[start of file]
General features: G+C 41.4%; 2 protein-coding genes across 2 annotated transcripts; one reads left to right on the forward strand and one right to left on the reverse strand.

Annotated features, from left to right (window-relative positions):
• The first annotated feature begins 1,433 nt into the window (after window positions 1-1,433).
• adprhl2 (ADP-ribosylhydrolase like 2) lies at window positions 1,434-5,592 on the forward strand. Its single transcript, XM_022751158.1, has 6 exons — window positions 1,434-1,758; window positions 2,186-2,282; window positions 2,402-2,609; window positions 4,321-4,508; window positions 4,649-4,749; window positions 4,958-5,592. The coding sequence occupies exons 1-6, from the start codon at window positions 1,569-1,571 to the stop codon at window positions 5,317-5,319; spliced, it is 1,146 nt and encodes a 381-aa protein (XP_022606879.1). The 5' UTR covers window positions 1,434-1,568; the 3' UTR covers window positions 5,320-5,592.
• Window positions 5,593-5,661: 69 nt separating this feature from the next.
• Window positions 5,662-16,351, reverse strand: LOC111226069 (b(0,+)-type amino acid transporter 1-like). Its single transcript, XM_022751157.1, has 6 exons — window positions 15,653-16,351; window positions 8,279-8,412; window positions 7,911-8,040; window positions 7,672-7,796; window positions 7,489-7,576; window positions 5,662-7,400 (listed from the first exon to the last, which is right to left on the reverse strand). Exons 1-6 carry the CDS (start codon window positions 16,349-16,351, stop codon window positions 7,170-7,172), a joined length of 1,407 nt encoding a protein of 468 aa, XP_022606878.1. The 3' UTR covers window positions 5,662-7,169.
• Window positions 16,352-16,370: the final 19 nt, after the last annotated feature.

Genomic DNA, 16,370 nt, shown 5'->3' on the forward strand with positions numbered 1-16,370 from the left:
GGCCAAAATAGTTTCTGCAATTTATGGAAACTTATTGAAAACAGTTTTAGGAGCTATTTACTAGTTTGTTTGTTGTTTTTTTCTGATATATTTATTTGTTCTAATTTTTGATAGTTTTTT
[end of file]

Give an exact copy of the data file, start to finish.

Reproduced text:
General features: G+C 41.4%; 2 protein-coding genes across 2 annotated transcripts; one reads left to right on the forward strand and one right to left on the reverse strand.

Annotated features, from left to right (window-relative positions):
• The first annotated feature begins 1,433 nt into the window (after window positions 1-1,433).
• adprhl2 (ADP-ribosylhydrolase like 2) lies at window positions 1,434-5,592 on the forward strand. Its single transcript, XM_022751158.1, has 6 exons — window positions 1,434-1,758; window positions 2,186-2,282; window positions 2,402-2,609; window positions 4,321-4,508; window positions 4,649-4,749; window positions 4,958-5,592. The coding sequence occupies exons 1-6, from the start codon at window positions 1,569-1,571 to the stop codon at window positions 5,317-5,319; spliced, it is 1,146 nt and encodes a 381-aa protein (XP_022606879.1). The 5' UTR covers window positions 1,434-1,568; the 3' UTR covers window positions 5,320-5,592.
• Window positions 5,593-5,661: 69 nt separating this feature from the next.
• Window positions 5,662-16,351, reverse strand: LOC111226069 (b(0,+)-type amino acid transporter 1-like). Its single transcript, XM_022751157.1, has 6 exons — window positions 15,653-16,351; window positions 8,279-8,412; window positions 7,911-8,040; window positions 7,672-7,796; window positions 7,489-7,576; window positions 5,662-7,400 (listed from the first exon to the last, which is right to left on the reverse strand). Exons 1-6 carry the CDS (start codon window positions 16,349-16,351, stop codon window positions 7,170-7,172), a joined length of 1,407 nt encoding a protein of 468 aa, XP_022606878.1. The 3' UTR covers window positions 5,662-7,169.
• Window positions 16,352-16,370: the final 19 nt, after the last annotated feature.

Genomic DNA, 16,370 nt, shown 5'->3' on the forward strand with positions numbered 1-16,370 from the left:
GGCCAAAATAGTTTCTGCAATTTATGGAAACTTATTGAAAACAGTTTTAGGAGCTATTTACTAGTTTGTTTGTTGTTTTTTTCTGATATATTTATTTGTTCTAATTTTTGATAGTTTTTT